While New Jersey’s gay community is understandably encouraged by the recent Superior Court decision declaring a prohibition on same-sex marriage unconstitutional, the cold reality is that the stronger hand is still held by its chief opponent, Gov. Chris Christie.
The conventional wisdom in the immediate aftermath of the decision by Mercer County Judge Mary Jacobson was that it posed a political dilemma for the governor. As is so often the case, conventional wisdom collapses upon closer examination.
Whatever the outcome, the political damage to Christie will be insignificant.
As expected, Christie’s office announced its intention to appeal the decision to the State Supreme Court and will presumably ask for a stay of the order while the appeals process moves forward. Jacobson’s decision granted marriage rights to same-sex couples as of October 21.
A schedule for hearing the appeal is unclear at this point, despite a call by Senate Democrats for the court to take it up immediately and hand down a decision prior to October 21. Christie also asked the court for an expedited process. Whether the court will do so before the November election is problematic, possibly pushing a decision into 2014.
And, despite expressions of optimism concerning an effort in the lame-duck session to override Christie’s veto of legislation to legalize same sex marriage, the outlook for success is uncertain.
Republicans in the Senate will remain united in opposition to an override and, ironically, Judge Jacobson’s ruling provides some additional cover by allowing opponents to argue that the Legislature should wait until the matter is resolved by the court rather than act before the judicial process concludes.
Seven years ago, the Supreme Court found that same sex couples were denied many of the benefits enjoyed by heterosexual couples, but left it to the Legislature to decide on a remedy and what it should be designated. The result was recognition of civil unions rather than marriage.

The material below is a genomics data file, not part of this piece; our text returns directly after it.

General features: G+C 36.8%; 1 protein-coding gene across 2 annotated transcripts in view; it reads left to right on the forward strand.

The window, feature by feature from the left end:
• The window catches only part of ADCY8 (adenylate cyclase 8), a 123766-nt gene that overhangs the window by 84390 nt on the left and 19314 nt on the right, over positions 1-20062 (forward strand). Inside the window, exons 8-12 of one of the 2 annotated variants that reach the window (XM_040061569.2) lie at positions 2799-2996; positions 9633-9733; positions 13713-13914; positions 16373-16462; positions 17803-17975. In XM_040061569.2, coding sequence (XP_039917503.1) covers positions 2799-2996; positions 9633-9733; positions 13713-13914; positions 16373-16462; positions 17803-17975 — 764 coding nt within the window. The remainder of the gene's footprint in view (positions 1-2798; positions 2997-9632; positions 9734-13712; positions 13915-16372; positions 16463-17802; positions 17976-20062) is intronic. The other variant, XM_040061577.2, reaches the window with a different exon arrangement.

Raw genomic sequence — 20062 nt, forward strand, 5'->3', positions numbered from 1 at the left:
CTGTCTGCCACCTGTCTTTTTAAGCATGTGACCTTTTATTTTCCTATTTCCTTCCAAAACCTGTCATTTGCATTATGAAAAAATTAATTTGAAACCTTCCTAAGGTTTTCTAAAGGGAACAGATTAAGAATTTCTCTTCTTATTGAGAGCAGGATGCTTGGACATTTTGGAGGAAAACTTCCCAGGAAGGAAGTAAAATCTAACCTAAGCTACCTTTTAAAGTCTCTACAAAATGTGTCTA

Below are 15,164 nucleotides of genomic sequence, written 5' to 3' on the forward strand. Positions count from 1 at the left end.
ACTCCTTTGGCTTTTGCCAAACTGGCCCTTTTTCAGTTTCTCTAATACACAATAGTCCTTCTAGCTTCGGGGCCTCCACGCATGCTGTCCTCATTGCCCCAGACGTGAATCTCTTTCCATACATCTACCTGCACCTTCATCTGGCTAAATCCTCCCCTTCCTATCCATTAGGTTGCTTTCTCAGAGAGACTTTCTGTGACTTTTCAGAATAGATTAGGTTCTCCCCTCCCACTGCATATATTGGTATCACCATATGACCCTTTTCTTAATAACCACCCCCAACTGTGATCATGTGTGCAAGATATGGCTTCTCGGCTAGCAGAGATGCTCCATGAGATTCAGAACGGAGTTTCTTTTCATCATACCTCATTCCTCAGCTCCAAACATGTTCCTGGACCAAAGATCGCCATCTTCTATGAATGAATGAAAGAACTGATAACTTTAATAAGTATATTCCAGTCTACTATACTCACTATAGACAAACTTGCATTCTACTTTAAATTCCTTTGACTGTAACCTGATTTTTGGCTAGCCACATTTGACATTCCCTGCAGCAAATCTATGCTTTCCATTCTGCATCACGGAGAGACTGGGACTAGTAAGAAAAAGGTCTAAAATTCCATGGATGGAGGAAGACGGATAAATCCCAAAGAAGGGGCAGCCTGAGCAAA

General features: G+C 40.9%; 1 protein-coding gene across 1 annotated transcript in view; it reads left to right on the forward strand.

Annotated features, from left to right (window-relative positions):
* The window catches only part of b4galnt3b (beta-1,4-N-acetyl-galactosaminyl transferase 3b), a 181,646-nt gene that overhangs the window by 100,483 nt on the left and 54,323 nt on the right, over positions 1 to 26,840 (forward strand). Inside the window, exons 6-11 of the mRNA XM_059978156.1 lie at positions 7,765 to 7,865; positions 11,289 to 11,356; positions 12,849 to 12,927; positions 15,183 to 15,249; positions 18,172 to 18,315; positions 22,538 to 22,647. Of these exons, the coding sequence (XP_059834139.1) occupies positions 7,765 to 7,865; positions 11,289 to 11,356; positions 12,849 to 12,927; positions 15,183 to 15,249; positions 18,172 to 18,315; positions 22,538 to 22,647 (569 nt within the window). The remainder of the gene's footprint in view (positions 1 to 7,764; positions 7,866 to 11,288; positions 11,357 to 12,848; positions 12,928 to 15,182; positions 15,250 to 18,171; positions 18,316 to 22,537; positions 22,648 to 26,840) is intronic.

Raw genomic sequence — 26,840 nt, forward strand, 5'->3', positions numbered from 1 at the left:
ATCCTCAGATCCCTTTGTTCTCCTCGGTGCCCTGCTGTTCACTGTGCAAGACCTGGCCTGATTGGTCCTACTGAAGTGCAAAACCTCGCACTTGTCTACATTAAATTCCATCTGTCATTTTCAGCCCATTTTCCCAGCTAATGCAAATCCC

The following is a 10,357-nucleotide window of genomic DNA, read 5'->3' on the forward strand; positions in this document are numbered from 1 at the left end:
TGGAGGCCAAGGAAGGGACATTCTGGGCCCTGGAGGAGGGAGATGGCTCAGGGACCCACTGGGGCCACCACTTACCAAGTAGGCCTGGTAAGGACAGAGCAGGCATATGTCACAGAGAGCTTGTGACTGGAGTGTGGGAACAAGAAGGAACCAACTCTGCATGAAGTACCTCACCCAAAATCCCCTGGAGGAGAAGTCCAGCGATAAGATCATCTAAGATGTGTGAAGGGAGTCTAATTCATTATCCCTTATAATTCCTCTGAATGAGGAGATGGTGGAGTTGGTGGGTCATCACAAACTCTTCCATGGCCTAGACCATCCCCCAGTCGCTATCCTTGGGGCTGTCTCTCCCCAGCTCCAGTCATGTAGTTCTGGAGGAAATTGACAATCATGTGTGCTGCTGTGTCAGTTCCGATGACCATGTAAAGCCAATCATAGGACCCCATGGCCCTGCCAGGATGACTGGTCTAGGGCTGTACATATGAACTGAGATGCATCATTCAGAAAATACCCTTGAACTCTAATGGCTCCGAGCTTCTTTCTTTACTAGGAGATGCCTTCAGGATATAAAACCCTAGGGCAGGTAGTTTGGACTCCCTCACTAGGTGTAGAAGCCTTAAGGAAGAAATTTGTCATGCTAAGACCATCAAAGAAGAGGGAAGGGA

The legal landscape has been altered since then by the action of the U. S. Supreme Court in overturning the federal Defense of Marriage Act, a ruling cited by Judge Jacobson in her decision.
The court could reiterate its earlier finding of unequal application of benefits and again defer to the Legislature to resolve the issue, a decision that would most likely delay action until the new Legislature takes office in January.
If, as anticipated, Democrats retain control of both houses and if, as expected, Christie wins reelection, legislation to confer marriage rights on same-sex couples will be approved, Christie will veto it, his action will be sustained, and the Legislature will be left with little recourse but to accept the Governor’s recommendation for a referendum in November 2014.
However, should the Supreme Court uphold Judge Jacobson’s decision, Christie -- as has become his custom -- will attack it as another example of judicial activism, an unwarranted intrusion into the prerogatives of the legislative and executive branches of government.
If, as Democrats have charged, Christie’s opposition to same-sex marriage is part of a grander scheme to appeal to the more conservative wing of his party as he pursues national ambitions in 2016, the eventual outcome of the issue in New Jersey will do him no harm.
Should the court return the matter to the Legislature, Christie will be in a position to block any action while continuing to demand a referendum. National conservative leaders will take notice and be satisfied that Christie shares their view.
At the same time, if the court upholds the right of marriage decision, Christie will be able to engage in court-bashing (an activity which delights conservatives in any event) while reinforcing his image as someone who fought the good fight but was powerless to stop judicial overreach.
Despite efforts by Democratic gubernatorial candidate Barbara Buono to use the governor’s opposition as a campaign issue, it hasn’t gained traction with an electorate whose focus is on matters of economic growth, job creation, and property taxes.
In poll after poll, same-sex marriage barely registers as an issue of concern and Christie has maintained a consistent 20- to 30-point lead over her, an edge that cuts across party, age, gender, and ethnic lines.
Even though polls reveal support for same-sex marriage, they also show strong support for permitting voters to make the decision in a referendum. So, while Christie may be in the minority in terms of general support, his recommendation for placing it on the ballot enjoys majority backing. It is perceived by a great many voters as a reasonable let-the-people decide exercise in democracy.
At the moment, the governor is in a position of strength on the issue, and the suggestion that he’s in a difficult political dilemma appears to be more wishful thinking than anything else.
Same-sex marriage will, at some point, become a reality in New Jersey and deservedly so. Experience in the other states where it has been legalized suggests that it has not undermined traditional marriage or led to social upheaval. What was anathema 25 years ago is accepted today.
In the meantime, Christie has played the politics masterfully.